Become a Fan
Ch.5, Pt. 2, Journey from Shanghai
By Lucille Bellucci
Friday, August 26, 2005
Rated "PG13" by the Author.
Excerpt from prize-winning novel, Journey from Shanghai.
JOURNEY FROM SHANGHAI
The Roman autumn gave the city back to Italians. Colors changed. Women's dresses and silk scarves graduated to rusts and crimsons. The huge chestnut burrs on the thirty-foot trees on Via Veneto and near the Bardinis' home on the Lungotevere swelled and split to expose the reddish-brown nuts inside. On Via della Conciliazione, the broad central avenue leading to the Vatican, young seminarians walked in groups with their long black cassocks flying and hands clamped atop their black cartwheel hats. With their broad sashes, they, too flaunted various shades of red.
Mai-yeen Bardini yielded to the change in seasons with sadness. In October her garden went to sleep, and in a few weeks would be nothing but moldering flower beds to remind her that she had produced a garden at all. She did not like being shut indoors for months until spring. Winter was danger; it worked loneliness into cruel forms and there was no way to fight them. This condition became as seasonal as hay fever.
She missed more than the landscapes of her homeland. She knew enough Italian to manage the daily demands by herself, but her sentences were like wood when she uttered them and always the same set pieces. The only antidote she had for that was to read aloud from a volume of poetry by Wei Chuang until she had convinced herself that her mind had not turned into wood also, that she could make song out of words and use them at her will. She had not prized enough those inconsequential chats with other women in Shanghai over the garden gate or at the beauty shop. Such foolish, comfortable nonsense! Their gossiping had been more valuable than they knew; it had made them secure, bonded in a sisterhood of common language.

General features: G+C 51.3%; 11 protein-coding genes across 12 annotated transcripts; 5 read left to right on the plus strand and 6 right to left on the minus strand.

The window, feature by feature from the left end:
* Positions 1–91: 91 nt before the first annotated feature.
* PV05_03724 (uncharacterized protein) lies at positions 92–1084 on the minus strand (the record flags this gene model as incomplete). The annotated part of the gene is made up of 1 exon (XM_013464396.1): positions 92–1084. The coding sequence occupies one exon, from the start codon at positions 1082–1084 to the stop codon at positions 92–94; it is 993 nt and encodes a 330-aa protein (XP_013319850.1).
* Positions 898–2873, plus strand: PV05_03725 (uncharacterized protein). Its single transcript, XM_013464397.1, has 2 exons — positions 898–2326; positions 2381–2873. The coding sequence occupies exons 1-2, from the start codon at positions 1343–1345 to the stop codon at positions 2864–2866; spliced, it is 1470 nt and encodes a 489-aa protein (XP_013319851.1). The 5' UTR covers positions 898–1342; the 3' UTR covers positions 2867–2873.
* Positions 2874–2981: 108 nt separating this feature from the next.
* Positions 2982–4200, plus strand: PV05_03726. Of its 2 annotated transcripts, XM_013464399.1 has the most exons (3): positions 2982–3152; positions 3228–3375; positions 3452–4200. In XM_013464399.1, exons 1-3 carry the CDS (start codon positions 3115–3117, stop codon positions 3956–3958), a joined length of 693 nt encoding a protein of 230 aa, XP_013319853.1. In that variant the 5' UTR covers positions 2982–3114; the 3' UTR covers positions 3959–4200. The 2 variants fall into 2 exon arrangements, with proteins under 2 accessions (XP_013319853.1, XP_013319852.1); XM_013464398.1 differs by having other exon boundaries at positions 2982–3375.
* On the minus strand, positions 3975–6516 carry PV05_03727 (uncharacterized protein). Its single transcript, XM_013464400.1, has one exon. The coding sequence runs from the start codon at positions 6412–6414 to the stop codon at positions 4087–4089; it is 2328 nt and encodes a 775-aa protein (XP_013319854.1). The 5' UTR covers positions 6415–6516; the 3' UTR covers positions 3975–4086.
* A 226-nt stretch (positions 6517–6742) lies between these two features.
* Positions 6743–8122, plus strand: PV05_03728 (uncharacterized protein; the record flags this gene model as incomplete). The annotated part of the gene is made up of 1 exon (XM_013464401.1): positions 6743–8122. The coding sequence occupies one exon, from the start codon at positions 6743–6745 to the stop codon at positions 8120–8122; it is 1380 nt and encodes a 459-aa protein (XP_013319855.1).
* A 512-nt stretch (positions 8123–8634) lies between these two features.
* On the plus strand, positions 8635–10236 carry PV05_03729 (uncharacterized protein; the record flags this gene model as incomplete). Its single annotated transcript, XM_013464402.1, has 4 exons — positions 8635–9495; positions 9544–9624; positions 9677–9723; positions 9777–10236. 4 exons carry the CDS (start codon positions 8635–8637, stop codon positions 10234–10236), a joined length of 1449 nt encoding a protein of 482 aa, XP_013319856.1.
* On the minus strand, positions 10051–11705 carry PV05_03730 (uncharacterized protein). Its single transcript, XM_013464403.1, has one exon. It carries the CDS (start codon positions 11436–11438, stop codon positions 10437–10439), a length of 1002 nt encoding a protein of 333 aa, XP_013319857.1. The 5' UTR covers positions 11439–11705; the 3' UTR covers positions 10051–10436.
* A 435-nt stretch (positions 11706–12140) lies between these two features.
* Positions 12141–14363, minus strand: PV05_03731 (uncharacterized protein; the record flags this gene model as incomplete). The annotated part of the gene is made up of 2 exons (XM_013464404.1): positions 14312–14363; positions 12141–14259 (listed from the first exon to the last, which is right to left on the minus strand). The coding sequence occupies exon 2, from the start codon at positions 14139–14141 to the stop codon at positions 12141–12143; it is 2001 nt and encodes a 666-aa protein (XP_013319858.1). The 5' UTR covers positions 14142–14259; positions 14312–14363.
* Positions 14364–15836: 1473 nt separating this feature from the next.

Her talks with Mrs. Wei, her only Chinese friend, were always about the same things, the family in Taiwan, the two recalcitrant sons, and invariably ended with Mrs. Wei bursting into tears. Mai-yeen had several times tried to speak of her own uneasiness over news received from her sister and foster aunt in Soochow but had given up. So she read to Rafaella the cold, proud letters filled with sinister words: Land Reform. Collectivization. Industrialization. Revisionist struggles.
"They seem to have become fervent Communists," she said, meaning, They do not sound like my own family.
"It's the only way to survive there, Mother," Rafaella replied. She barely knew her relatives, having met them when she was a child. To her they were no different from the other hapless millions who were forced to conform to Mao Tse-tung's edicts.
But Mai-yeen felt each defection of family personally. The last of her line in China was being transformed into something alien. Her sister's children were seldom mentioned in the letters, as if it were understood they were busily growing up to be productive citizens with no use for their aunt in a foreign land. The year before, Mai-yeen's brother-in-law had been promoted to commune leader. Since then, there had been no more salutations from him. The tone of the last letter was almost malevolent. "You may laugh at us in your imperialistic culture," her sister wrote, "but for once we are all working together, and together we Chinese will show the world what we can achieve."
I do not laugh, Little Sister. I miss you. Do not push me out of the family. Why do you say "we Chinese"? I am still Chinese.
There was never any mention of Matteo, the husband who had brought her to this country and then died, no matter how often Mai-yeen did so in her letters. Now there was no one with whom to share memories of him, except with Rafaella in his character as her father. Her own various characters drove her deeper into her state of isolation. To Rafaella’s friend she was Madame, to their landlady she was Signora Bardini, to her own Rafaella she was Mama. To the grocer she was the Chinese lady with strange bound feet. I am Mai-yeen, she thought. My name is Mai-yeen.
How complex was the state of loneliness.
Site: Lucille Bellucci - Author
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